June 30, 2016

Outer Banks Angling: Independence Day

By ROB ALDERMAN

2016 continues to scoot on by at lightning pace as July 4 is already upon us. The Outer Banks has had decent weather for summer. While it has been very hot at times, we've also seen some cooler and wet days.

Fishing is approaching the inevitable summer slow down. As the air and water temps continue to rise, the catching generally falls.

The cobia have fallen off considerably, but they are still around and continue to make the reports daily from piers and boats.

The numbers do generally plummet, so a lot of captains are hesitant to chase them for clients. But, professional and private boats do manage to find cobia cruising the surface each day that is fishable. The northern piers have even seen a fair surge in their cobia catching with recent northeast winds.

There will definitely be cobia in the reports to some degree for weeks to come.

The inshore boats near Hatteras Inlet continue to do well with red drum of all sizes. Puppy drum and small yearlings dominate the scene, but citation size fish are also being picked off. Hatteras Inlet can be productive for drum of all sizes in the summer months from boat and surf. That area can hold them all summer long at times and is definitely a good spot to check out if drum is your target species.

Some of the area’s top captains have a tough time navigating the inlet, shoals, and channels around Hatteras inlet, so I warn recreational boaters to use caution. There are quite a few local inshore captains who target summer drum and hiring one can be extremely productive and a much safer way to go.

The big drum from the surf do typically hang around Ramp 55 and checking with local tackle shops for info is highly advised, as they can give the best up-to-date info on the bite.

Along with drum and cobia, the inshore fleets near Hatteras have also had good catches of Spanish mackerel and bluefish. Scattered flounder and trout have hit the boat coolers also.

Summer surf fishing is typical, with a variety of bottom fish being caught. There are generally no massive runs of any particular fish, but there are enough to keep anglers interested.

Black drum, sea mullet, pompano, blow toads, flounder, Spanish mackerel, bluefish and small spot and croaker make the reports. Depending where you are fishing, along with the wind direction, will generally dictate what you catch and if you catch. This knowledge takes years to come by and if you don't know, then a  trip to a local tackle shop can dramatically increase your chances of catching.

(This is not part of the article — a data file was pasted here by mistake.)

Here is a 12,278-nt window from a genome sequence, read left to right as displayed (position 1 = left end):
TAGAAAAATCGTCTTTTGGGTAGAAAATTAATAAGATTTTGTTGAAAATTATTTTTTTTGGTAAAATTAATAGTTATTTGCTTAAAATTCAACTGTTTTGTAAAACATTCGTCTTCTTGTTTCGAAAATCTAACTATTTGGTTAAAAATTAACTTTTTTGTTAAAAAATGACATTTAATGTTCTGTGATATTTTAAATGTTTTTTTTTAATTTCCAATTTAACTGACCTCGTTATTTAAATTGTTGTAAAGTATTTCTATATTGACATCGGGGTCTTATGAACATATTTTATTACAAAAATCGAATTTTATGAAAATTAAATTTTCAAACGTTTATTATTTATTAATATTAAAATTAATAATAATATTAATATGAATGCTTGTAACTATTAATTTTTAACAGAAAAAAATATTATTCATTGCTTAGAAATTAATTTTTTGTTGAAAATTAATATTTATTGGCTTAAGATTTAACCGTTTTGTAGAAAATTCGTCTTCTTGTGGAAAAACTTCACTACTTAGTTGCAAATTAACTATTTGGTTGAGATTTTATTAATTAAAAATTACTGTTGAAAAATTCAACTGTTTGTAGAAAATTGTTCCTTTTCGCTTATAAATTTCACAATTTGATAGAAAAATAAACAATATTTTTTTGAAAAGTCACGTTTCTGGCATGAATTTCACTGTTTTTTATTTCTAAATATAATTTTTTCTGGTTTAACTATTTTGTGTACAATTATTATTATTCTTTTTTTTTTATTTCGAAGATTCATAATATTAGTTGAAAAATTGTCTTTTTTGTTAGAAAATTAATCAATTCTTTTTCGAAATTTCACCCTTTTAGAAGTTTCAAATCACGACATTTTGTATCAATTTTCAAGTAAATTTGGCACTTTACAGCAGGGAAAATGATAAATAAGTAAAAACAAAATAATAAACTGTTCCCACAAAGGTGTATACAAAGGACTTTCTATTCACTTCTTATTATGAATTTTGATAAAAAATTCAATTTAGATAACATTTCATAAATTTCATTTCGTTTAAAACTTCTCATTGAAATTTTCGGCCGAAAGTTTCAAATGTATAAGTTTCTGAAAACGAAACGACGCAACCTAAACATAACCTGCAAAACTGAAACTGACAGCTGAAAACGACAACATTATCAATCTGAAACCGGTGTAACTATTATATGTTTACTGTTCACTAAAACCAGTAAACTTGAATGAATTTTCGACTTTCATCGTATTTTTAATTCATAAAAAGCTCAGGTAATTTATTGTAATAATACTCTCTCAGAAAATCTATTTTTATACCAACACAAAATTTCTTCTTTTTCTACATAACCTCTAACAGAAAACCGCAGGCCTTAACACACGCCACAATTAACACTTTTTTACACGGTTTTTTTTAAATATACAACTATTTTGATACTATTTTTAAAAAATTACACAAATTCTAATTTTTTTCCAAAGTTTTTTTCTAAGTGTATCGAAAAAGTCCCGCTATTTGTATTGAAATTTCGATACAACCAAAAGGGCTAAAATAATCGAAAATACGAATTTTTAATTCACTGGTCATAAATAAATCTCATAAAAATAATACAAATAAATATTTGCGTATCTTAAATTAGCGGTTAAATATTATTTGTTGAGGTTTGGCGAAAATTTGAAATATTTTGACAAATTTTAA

Billfish are being caught offshore, with sailfish being the number one winner. As summer progresses, we should see more whites and blues make an appearance, but each year is different from the last, so there is no guarantee in that.

A variety of tuna and mahi-mahi of all sizes continue to be caught.

I saw a video recently of a friend and editor for Saltwater Magazine, Ric Burnley, aboard the Dream Girl out of Oregon Inlet when the anglers managed to have a crazy time catching yellowfin tuna on top water lures. Kiting baits, jigging and trolling are producing everything from big eye tuna to blackfin tuna.

Tunas are a true crowd pleaser, as they offer up an excellent fight and great table fare.

The wreck and tower fishing still provides great entertainment.  Amberjacks and triggerfish  are a lot of fun and plenty of near-shore boats have caught  their fair share of both.

Inshore boats near Oregon Inlet continue to catch some cobia and when the brown bombers are scarce the bluefish and Spanish mackerel help to fill coolers. Some keeper flounder and speckled trout are being caught, but their overall numbers leave a lot to be desired.

Puppy drum in the area are about as common as white whales.

Interestingly, there seems to be a decent number of 5- to 15-inch striped bass in the backwaters of Oregon Inlet and the surrounding area. While you won't be catching keepers, they are still better than catching nothing.

Rodanthe and Avon piers are entertaining anglers with a variety of fish. Spanish mackerel and bluefish typically make an appearance in the early mornings and late evening and are scattered throughout the day. Some flounder, sea mullet, black drum, sheepshead, pompano, blow toads, flounder and other small bottom fish are also hitting the planks.

Pier fishing still remains the most economical way to fish if you do not do a lot of it and do not own your own gear. The piers rent gear and can supply everything you need to make a day of fishing with family or friends a breeze. Give them a call or stop by for rates.

Summer is in full swing with stop-and-go traffic, wait lines, and a chance of showers almost everyday. But, the salt air in the wind still smells great and the water is prime for swimming and cooling off.

Don’t sit at home and read my reports -- come down and make your own.

Go fishing and play hard.

 
(Rob Alderman has lived on the Outer Banks for more than 16 years and has worked in the recreational fishing industry the entire time. A former variety fishing TV show host, beach fishing guide, tackle shop and pier employee, Rob currently owns and operates Outer Banks Kayak Fishing. He is on the Pro-Staff of Bending Branches LLC, Wilderness Systems Kayaks, Release Reels, Yakattack and is an ambassador for Ugly Stik. You can follow his adventures at www.FishMilitia.com or OuterBanksKayakFishing.com.)


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